Finally, these three trends culminate in a marked shortage of available labor in the automotive repair space.

Americans are seeing record wait times at auto repair shops as consumers wait for longer and longer periods for their cars to be fixed. While increasing labor costs, this increased demand also translates into higher prices charged to consumers (and likely greater profits for owners of these businesses). Though this might be damaging to customers, it invariably serves as a strong demand driver for automotive repair businesses themselves.

Subsector Headwinds and Transformations

While the automotive sector is relatively healthy and resilient, it still does face some potential headwinds. Two primary data points should be considered. First, there is a trend toward electric vehicles and away from traditional combustion engines. Consider President Biden’s target of phasing out the government purchases of combustion vehicles by 2030, and net-zero emissions by 2050.

There are similar bans coming into effect on combustion engine vehicle sales in numerous states including California, Washington, Wyoming, and New York.

This presents several issues to the automotive net lease sector, specifically automotive maintenance. First, fewer moving parts in electric vehicles means fewer repairs (i.e. fewer trips to repair shops), and perhaps greater longevity of the vehicles themselves.

Second, the repairs that do need to occur are usually software-based and highly technical in nature, not mechanical. Firms such as Tesla already do remote repair work for their vehicles without customers even needing to take their cars into the shop, resolving up to 80% of reported problems with the vehicles remotely. Finally, EV technology is evolving and gaining adoption at a fast pace, and traditional repair techniques on combustion engines will become increasingly sidelined in an electrified automotive universe.

The move away from internal combustion engines is a threat to automotive net lease real estate models

Yet with the compounding effect of fewer available mechanics and increased car ownership, these headwinds are offset by a bottlenecking of available talent to perform necessary services. Even if electric vehicles ultimately require fewer repairs than their combustion counterparts, with fewer professionals to do the work, and more cars on the road, it potentially nets out to a neutral impact to automotive repair businesses.

What about the risks associated with increasingly complex repairs required for EV vehicles? To the benefit of traditional repair shops, 2021 had seen the passing of "right to repair" legislation at the Federal level in the US. In a move attempting to sidestep the potential for repair monopolies that one sees with firms like Tesla, who try to compel customers to handle all vehicle repairs at the dealership itself, mechanics are learning the newer techniques and technologies to handle late model vehicles.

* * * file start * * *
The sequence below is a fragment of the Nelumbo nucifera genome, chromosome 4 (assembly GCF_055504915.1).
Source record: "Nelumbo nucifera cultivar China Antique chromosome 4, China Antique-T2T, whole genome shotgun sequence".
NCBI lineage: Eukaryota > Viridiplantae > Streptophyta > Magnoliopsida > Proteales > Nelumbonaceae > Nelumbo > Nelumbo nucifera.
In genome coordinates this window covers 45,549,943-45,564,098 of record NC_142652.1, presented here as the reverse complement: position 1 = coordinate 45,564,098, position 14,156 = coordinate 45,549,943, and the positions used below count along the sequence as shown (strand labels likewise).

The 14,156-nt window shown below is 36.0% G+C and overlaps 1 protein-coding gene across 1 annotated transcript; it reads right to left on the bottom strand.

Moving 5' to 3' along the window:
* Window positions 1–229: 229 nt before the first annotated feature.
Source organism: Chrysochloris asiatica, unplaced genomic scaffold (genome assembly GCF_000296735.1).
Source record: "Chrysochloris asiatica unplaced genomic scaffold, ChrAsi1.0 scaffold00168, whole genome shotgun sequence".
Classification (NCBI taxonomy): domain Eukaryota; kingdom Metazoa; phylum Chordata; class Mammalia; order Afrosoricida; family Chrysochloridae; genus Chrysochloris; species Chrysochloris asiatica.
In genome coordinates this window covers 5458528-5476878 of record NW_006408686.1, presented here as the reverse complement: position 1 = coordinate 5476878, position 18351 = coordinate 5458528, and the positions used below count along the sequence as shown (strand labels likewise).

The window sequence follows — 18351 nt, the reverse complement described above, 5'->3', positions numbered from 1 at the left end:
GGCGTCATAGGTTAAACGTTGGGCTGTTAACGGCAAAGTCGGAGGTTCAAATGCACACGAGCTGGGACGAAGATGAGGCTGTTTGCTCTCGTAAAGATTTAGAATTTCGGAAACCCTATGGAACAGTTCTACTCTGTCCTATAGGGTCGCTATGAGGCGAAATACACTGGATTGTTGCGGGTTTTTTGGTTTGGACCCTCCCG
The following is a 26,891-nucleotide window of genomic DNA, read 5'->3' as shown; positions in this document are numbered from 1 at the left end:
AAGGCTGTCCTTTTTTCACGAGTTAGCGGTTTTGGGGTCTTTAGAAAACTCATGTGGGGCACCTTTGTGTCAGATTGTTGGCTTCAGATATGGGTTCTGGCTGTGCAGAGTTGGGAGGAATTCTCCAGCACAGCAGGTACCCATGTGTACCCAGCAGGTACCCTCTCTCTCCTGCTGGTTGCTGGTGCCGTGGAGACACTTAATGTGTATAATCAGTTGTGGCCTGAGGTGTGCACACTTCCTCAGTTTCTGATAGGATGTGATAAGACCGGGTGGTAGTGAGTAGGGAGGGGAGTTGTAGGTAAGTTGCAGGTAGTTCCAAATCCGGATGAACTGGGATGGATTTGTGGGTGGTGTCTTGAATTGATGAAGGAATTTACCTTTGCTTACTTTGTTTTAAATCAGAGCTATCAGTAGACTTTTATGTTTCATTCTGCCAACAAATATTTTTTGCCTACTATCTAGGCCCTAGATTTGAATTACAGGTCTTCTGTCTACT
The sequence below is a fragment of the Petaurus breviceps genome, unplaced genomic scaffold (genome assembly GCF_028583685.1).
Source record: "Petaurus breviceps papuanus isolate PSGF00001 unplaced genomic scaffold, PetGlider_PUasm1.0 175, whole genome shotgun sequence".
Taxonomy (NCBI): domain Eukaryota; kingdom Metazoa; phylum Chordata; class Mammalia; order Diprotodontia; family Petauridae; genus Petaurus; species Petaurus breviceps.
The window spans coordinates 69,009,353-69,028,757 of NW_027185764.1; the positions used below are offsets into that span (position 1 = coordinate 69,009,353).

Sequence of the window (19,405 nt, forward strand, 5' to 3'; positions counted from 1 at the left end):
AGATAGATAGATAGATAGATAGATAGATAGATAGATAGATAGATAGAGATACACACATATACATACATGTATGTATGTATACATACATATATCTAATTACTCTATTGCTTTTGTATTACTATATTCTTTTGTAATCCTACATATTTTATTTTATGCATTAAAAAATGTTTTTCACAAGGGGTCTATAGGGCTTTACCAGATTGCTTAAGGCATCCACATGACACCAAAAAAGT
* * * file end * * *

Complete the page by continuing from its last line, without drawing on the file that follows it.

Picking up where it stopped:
The second major headwind facing the sector is the impact of autonomous or self-driving vehicles. The potential impact of AVs on American driving culture, land use, and mobility has been discussed extensively. A world of widespread AV adoption– likely to occur by 2050 if not before–will include serious reductions in traffic jams, vehicular accidents, parking, and commute times globally.

It follows that, while cars might still be highly relevant in this AV future, the number of cars required on the road could be reduced as ridesharing provides an increasingly viable alternative for families looking to economize vehicle ownership.

However, these trends would require fundamental shifts in consumer behavior to seriously threaten the automotive net lease category. American car culture, increasing car ownership, and movement to more car-centric cities are strong tailwinds. Even if forecasts of an AV future are true, consumer demand and preferences may take decades to catch up. While we can foresee a future where the world needs fewer repairs on fewer vehicles, with today’s trends as they are, it is hard to see a material risk to the automotive industry today.

The Takeaway

Picking a winner is never easy, and many sectors have faced headwinds over the past two years. Yet net lease assets, and the automotive sector overall, provide an interesting opportunity for wealth preservation in a relatively low-risk category. We see increased demand for vehicles and repairs with fewer able-bodied workers to perform them, offsetting the potentially detrimental effects of more EV cars on the road, along with the possible impacts of autonomous vehicles in the coming decades. For those willing to add value in their investment strategies, good deals are still to be found today in the net lease sector; indeed, this might be a once-in-a-cycle purchasing opportunity for those who can brave the current market.

—Jonathan Andrews


NAREIT Investment Performance by Property Sector and Subsector, December 30 2022.


Blue Owl, "2023 Real Estate Outlook," published Q1 2023.


Realty Income Investor Presentation, April 2022: chrome-extension://efaidnbmnnnibpcajpcglclefindmkaj/



CBRE, "Net Lease Investment Declines Considerably: Q1 2023". May 18, 2023.


NAREIT December 2022


Matthews Real Estate Investment Services, 2023 Net Lease Tenant Report


Matthews Real Estate Investment Services, 2023 Net Lease Tenant Report


Interview with Grant Gaughrin, 7/14/2023


St. Louis FRED, July 19, 2023


WP Carey (6%, 4Q2022 Investor Presentation)


STORE Capital (6%, Form 10Q 9/30/22)


NNN National Retail Properties (17.8%, 4Q2022 Investor Presentation)












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A guest post by
Jonathan Andrews is a real estate investor and developer with Arch Companies, interested in alternative property types and emerging trends in commercial real estate.